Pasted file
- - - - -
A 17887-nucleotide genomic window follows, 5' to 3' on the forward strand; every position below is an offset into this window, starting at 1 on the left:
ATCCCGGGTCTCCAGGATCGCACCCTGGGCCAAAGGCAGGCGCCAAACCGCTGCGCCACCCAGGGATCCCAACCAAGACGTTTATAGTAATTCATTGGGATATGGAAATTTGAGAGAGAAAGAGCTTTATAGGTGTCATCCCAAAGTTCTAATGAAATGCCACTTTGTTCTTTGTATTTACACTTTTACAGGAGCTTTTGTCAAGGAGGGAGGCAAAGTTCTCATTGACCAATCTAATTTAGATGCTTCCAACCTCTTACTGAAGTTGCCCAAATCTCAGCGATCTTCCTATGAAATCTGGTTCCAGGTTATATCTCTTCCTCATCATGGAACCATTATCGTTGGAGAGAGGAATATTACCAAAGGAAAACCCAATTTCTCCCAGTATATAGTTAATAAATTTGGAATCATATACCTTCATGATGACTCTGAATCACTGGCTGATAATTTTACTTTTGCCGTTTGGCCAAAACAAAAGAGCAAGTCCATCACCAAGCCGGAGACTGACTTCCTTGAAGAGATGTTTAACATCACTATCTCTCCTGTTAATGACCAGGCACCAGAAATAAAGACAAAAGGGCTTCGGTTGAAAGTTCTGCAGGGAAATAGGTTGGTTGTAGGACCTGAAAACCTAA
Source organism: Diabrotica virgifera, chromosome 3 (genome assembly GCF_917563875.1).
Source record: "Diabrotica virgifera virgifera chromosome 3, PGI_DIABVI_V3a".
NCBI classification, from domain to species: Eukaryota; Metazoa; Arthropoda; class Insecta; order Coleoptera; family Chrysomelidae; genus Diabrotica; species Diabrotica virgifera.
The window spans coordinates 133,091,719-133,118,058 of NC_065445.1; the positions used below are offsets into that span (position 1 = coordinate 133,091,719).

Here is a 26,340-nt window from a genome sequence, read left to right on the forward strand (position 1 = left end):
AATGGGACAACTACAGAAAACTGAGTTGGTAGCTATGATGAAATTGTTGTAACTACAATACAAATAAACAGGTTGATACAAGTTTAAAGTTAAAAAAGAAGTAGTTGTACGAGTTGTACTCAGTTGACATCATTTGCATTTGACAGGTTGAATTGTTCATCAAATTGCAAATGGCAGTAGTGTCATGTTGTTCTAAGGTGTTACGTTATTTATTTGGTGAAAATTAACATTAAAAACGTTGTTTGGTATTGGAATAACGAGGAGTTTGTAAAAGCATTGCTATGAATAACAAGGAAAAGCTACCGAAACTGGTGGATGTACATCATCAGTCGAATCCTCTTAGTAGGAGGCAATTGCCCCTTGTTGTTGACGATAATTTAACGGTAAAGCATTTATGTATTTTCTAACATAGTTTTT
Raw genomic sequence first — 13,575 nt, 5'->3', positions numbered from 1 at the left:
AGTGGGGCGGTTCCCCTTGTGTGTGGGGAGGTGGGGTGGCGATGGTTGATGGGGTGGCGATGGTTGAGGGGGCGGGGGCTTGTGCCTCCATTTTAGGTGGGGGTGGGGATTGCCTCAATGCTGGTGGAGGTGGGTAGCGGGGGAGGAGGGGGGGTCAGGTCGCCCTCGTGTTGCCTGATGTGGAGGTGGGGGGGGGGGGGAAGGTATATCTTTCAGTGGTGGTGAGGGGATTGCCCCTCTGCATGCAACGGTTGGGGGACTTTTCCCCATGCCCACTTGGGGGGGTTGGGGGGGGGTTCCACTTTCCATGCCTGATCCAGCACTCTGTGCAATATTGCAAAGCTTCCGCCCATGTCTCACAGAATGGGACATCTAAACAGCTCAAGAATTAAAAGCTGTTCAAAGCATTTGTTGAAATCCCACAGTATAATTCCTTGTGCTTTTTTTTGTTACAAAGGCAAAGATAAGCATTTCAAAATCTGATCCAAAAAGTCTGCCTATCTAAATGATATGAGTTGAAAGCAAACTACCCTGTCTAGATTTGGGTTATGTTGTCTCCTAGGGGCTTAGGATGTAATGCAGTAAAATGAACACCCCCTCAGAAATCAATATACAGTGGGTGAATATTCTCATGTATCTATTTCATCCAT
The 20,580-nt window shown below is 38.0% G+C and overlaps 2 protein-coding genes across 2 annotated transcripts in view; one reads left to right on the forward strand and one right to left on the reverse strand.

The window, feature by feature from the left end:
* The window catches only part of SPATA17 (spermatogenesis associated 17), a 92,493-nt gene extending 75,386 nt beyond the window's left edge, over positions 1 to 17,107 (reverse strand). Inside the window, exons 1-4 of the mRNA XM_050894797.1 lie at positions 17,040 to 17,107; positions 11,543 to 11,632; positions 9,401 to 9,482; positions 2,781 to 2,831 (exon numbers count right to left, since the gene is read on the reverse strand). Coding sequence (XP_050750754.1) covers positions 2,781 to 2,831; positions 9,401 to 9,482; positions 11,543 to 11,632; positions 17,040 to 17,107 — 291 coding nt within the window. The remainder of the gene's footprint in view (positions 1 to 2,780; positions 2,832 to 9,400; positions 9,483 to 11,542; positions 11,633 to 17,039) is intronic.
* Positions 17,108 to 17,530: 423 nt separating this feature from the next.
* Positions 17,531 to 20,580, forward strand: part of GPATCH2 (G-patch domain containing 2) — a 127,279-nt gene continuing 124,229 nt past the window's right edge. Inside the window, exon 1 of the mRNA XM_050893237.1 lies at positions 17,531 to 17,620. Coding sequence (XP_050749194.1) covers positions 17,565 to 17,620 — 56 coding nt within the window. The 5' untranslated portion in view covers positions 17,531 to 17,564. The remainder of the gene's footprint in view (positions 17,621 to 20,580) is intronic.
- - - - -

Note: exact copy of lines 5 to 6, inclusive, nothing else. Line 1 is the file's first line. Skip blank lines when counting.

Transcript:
NCBI classification, from domain to species: Eukaryota; Metazoa; Arthropoda; class Insecta; order Coleoptera; family Chrysomelidae; genus Diabrotica; species Diabrotica virgifera.
The window spans coordinates 133,091,719-133,118,058 of NC_065445.1; the positions used below are offsets into that span (position 1 = coordinate 133,091,719).